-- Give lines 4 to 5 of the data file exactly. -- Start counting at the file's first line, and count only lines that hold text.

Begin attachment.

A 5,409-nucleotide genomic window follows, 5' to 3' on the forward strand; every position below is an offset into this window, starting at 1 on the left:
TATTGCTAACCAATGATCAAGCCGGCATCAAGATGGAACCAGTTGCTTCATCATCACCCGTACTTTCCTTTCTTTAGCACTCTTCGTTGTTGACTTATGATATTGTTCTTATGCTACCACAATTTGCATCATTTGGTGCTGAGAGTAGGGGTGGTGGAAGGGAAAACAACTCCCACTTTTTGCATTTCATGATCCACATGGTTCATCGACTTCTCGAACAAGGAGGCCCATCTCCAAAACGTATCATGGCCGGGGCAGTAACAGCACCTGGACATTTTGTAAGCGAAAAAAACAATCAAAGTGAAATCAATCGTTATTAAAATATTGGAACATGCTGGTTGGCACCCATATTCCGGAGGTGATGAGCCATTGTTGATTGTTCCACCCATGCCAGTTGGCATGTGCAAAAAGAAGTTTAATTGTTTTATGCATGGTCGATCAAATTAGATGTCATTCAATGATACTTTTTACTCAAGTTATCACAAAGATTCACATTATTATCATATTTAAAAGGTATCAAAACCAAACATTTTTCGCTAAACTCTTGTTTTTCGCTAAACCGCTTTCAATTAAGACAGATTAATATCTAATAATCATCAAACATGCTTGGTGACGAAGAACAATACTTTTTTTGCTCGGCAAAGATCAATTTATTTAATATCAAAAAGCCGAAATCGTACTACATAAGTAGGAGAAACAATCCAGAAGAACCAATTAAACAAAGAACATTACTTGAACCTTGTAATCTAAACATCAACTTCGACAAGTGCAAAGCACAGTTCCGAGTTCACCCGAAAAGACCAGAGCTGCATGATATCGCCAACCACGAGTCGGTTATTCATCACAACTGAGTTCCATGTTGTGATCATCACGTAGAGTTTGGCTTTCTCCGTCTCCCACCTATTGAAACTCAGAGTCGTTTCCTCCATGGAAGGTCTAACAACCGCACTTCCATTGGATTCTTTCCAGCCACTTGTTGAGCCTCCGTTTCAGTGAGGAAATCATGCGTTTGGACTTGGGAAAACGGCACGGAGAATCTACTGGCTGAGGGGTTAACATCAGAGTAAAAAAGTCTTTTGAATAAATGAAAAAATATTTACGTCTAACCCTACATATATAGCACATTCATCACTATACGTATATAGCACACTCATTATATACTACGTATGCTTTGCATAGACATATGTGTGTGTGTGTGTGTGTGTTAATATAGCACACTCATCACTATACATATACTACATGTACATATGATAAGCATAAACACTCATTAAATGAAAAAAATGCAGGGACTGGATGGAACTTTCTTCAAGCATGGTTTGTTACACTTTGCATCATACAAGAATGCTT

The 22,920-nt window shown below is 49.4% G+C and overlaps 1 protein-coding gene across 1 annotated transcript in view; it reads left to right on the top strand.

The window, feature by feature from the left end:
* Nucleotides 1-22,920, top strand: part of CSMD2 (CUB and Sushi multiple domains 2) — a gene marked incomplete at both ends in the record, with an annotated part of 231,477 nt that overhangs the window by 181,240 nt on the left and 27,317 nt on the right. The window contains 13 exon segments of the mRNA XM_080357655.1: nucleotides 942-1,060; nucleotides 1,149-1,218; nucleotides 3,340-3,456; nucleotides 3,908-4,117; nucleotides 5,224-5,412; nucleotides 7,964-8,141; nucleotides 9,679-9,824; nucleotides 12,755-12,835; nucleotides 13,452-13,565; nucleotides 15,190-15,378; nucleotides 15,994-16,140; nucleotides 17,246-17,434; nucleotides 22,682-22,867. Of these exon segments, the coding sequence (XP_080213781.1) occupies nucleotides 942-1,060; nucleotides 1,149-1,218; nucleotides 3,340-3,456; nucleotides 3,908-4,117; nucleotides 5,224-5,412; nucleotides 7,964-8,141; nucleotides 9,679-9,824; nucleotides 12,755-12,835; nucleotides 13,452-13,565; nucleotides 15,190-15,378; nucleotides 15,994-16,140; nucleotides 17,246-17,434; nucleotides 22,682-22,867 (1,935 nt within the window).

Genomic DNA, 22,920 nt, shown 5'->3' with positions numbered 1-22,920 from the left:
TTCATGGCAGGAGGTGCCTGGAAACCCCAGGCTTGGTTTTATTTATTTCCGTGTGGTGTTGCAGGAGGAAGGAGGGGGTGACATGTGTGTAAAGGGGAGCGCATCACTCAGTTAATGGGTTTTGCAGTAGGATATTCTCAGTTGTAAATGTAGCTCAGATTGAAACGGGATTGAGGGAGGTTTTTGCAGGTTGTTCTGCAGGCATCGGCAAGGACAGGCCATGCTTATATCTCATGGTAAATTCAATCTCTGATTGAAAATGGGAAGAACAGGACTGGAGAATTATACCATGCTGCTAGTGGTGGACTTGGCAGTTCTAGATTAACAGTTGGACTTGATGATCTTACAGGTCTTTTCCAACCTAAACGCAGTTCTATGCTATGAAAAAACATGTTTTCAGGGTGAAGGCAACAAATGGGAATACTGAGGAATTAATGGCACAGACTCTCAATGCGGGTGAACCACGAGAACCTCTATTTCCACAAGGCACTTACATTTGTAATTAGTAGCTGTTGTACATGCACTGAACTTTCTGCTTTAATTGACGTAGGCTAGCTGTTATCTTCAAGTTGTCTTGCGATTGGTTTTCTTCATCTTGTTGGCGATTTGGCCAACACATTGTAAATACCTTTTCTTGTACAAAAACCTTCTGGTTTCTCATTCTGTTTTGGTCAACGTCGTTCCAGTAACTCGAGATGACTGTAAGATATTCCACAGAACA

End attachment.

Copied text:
The window, feature by feature from the left end:
* Nucleotides 1-22,920, top strand: part of CSMD2 (CUB and Sushi multiple domains 2) — a gene marked incomplete at both ends in the record, with an annotated part of 231,477 nt that overhangs the window by 181,240 nt on the left and 27,317 nt on the right. The window contains 13 exon segments of the mRNA XM_080357655.1: nucleotides 942-1,060; nucleotides 1,149-1,218; nucleotides 3,340-3,456; nucleotides 3,908-4,117; nucleotides 5,224-5,412; nucleotides 7,964-8,141; nucleotides 9,679-9,824; nucleotides 12,755-12,835; nucleotides 13,452-13,565; nucleotides 15,190-15,378; nucleotides 15,994-16,140; nucleotides 17,246-17,434; nucleotides 22,682-22,867. Of these exon segments, the coding sequence (XP_080213781.1) occupies nucleotides 942-1,060; nucleotides 1,149-1,218; nucleotides 3,340-3,456; nucleotides 3,908-4,117; nucleotides 5,224-5,412; nucleotides 7,964-8,141; nucleotides 9,679-9,824; nucleotides 12,755-12,835; nucleotides 13,452-13,565; nucleotides 15,190-15,378; nucleotides 15,994-16,140; nucleotides 17,246-17,434; nucleotides 22,682-22,867 (1,935 nt within the window).